At Blaze and Sparkle's the jewellers and at Sheen and Gloss's the mercers, it is and will be for several hours the topic of the age, the feature of the century. The patronesses of those establishments, albeit so loftily inscrutable, being as nicely weighed and measured there as any other article of the stock-in-trade, are perfectly understood in this new fashion by the rawest hand behind the counter.

"Our people, Mr. Jones," said Blaze and Sparkle to the hand in question on engaging him, "our people, sir, are sheep-mere sheep.

Where two or three marked ones go, all the rest follow. Keep those two or three in your eye, Mr. Jones, and you have the flock." So, likewise, Sheen and Gloss to THEIR Jones, in reference to knowing where to have the fashionable people and how to bring what they (Sheen and Gloss) choose into fashion. On similar unerring principles, Mr. Sladdery the librarian, and indeed the great farmer of gorgeous sheep, admits this very day, "Why yes, sir, there certainly ARE reports concerning Lady Dedlock, very current indeed among my high connexion, sir. You see, my high connexion must talk about something, sir; and it's only to get a subject into vogue with one or two ladies I could name to make it go down with the whole. Just what I should have done with those ladies, sir, in the case of any novelty you had left to me to bring in, they have done of themselves in this case through knowing Lady Dedlock and being perhaps a little innocently jealous of her too, sir. You'll find, sir, that this topic will be very popular among my high connexion. If it had been a speculation, sir, it would have brought money. And when I say so, you may trust to my being right, sir, for I have made it my business to study my high connexion and to be able to wind it up like a clock, sir."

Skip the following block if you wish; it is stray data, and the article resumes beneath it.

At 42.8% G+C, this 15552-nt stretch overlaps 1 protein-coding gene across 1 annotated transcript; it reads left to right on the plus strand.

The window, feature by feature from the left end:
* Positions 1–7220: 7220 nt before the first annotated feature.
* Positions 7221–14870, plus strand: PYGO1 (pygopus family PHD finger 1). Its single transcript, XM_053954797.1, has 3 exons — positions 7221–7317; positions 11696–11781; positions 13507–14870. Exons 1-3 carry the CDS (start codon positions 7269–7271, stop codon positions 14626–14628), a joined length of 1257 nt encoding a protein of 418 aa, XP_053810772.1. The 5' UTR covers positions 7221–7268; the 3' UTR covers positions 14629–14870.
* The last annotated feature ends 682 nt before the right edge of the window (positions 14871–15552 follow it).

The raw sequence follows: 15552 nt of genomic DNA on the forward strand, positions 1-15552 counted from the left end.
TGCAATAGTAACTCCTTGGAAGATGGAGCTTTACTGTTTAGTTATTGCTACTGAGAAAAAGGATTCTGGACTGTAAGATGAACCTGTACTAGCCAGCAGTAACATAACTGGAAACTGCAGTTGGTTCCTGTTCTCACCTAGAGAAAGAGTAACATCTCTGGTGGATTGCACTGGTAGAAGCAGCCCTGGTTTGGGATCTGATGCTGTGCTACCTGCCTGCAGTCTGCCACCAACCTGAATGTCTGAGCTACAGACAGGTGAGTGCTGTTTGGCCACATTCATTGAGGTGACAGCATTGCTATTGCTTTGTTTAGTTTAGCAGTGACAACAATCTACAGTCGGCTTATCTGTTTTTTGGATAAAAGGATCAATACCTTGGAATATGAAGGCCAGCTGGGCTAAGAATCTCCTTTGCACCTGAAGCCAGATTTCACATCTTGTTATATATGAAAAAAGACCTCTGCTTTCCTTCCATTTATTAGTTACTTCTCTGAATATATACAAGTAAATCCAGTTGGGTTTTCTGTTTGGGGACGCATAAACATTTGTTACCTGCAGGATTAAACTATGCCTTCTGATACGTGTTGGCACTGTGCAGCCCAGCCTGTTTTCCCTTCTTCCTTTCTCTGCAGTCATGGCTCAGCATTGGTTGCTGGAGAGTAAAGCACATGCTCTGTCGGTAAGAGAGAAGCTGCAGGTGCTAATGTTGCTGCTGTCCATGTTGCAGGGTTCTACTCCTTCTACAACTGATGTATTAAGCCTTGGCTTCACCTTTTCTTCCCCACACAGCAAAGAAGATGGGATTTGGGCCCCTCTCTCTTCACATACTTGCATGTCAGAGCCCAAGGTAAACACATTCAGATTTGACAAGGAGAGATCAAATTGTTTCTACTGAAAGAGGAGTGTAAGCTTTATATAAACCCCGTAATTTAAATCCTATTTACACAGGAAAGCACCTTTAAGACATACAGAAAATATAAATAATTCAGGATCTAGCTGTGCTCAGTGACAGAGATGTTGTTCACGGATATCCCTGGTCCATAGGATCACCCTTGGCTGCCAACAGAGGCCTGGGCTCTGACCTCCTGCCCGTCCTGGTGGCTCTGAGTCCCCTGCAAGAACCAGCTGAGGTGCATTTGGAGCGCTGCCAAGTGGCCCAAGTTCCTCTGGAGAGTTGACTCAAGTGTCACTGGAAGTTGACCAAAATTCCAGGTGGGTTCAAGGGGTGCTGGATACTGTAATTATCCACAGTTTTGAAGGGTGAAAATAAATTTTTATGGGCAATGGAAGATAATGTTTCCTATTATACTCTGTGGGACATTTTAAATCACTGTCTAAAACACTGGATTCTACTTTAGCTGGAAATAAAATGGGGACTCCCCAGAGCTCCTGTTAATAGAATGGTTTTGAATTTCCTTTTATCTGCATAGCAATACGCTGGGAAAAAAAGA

Thus rumour thrives in the capital, and will not go down into Lincolnshire. By half-past five, post meridian, Horse Guards' time, it has even elicited a new remark from the Honourable Mr.